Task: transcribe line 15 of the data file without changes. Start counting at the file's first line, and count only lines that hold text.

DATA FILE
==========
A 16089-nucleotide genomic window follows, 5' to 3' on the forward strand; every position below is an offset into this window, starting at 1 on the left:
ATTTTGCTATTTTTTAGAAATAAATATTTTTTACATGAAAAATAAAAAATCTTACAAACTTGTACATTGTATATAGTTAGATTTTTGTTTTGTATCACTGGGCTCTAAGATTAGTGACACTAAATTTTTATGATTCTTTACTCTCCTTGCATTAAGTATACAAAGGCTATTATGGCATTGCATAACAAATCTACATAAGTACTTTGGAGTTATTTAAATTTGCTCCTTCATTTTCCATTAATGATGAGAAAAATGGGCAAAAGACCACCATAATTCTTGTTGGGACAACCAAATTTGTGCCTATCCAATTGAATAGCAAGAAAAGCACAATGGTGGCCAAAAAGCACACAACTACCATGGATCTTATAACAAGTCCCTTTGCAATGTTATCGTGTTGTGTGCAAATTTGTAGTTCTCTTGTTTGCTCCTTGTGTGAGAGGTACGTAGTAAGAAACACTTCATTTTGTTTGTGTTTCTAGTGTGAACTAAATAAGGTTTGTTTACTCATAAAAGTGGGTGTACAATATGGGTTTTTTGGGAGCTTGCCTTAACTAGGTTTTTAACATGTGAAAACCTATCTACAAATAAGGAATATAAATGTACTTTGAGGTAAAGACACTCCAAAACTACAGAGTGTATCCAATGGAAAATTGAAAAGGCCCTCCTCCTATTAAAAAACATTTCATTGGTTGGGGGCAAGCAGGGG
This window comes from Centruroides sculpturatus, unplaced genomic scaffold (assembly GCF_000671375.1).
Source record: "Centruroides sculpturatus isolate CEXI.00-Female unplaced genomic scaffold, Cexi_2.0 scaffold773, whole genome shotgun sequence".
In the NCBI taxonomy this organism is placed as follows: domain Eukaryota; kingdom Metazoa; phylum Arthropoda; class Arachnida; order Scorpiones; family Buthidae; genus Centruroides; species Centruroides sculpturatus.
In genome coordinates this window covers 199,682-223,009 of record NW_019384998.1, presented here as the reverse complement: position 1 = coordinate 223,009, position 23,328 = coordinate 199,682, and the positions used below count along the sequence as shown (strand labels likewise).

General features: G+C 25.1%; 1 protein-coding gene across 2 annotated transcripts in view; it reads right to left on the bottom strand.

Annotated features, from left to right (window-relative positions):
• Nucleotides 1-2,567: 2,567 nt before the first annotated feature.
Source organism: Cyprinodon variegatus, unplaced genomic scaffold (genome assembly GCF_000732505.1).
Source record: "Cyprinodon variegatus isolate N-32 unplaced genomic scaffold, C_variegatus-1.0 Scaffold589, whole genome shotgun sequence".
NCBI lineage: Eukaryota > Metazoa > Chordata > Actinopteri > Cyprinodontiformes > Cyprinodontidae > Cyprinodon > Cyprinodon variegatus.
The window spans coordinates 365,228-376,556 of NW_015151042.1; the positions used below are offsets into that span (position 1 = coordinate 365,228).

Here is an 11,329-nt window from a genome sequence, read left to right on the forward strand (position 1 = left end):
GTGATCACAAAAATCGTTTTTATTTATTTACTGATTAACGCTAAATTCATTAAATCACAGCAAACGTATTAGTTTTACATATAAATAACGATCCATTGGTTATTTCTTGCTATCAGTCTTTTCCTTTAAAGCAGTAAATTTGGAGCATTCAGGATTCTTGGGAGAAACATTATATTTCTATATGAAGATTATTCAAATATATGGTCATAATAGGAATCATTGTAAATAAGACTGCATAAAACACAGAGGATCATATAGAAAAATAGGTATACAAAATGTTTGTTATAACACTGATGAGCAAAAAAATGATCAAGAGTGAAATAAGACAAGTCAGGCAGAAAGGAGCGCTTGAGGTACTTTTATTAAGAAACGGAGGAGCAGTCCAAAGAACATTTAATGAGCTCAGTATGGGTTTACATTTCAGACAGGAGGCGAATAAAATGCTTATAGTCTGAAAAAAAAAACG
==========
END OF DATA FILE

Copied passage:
GTGATCACAAAAATCGTTTTTATTTATTTACTGATTAACGCTAAATTCATTAAATCACAGCAAACGTATTAGTTTTACATATAAATAACGATCCATTGGTTATTTCTTGCTATCAGTCTTTTCCTTTAAAGCAGTAAATTTGGAGCATTCAGGATTCTTGGGAGAAACATTATATTTCTATATGAAGATTATTCAAATATATGGTCATAATAGGAATCATTGTAAATAAGACTGCATAAAACACAGAGGATCATATAGAAAAATAGGTATACAAAATGTTTGTTATAACACTGATGAGCAAAAAAATGATCAAGAGTGAAATAAGACAAGTCAGGCAGAAAGGAGCGCTTGAGGTACTTTTATTAAGAAACGGAGGAGCAGTCCAAAGAACATTTAATGAGCTCAGTATGGGTTTACATTTCAGACAGGAGGCGAATAAAATGCTTATAGTCTGAAAAAAAAAACG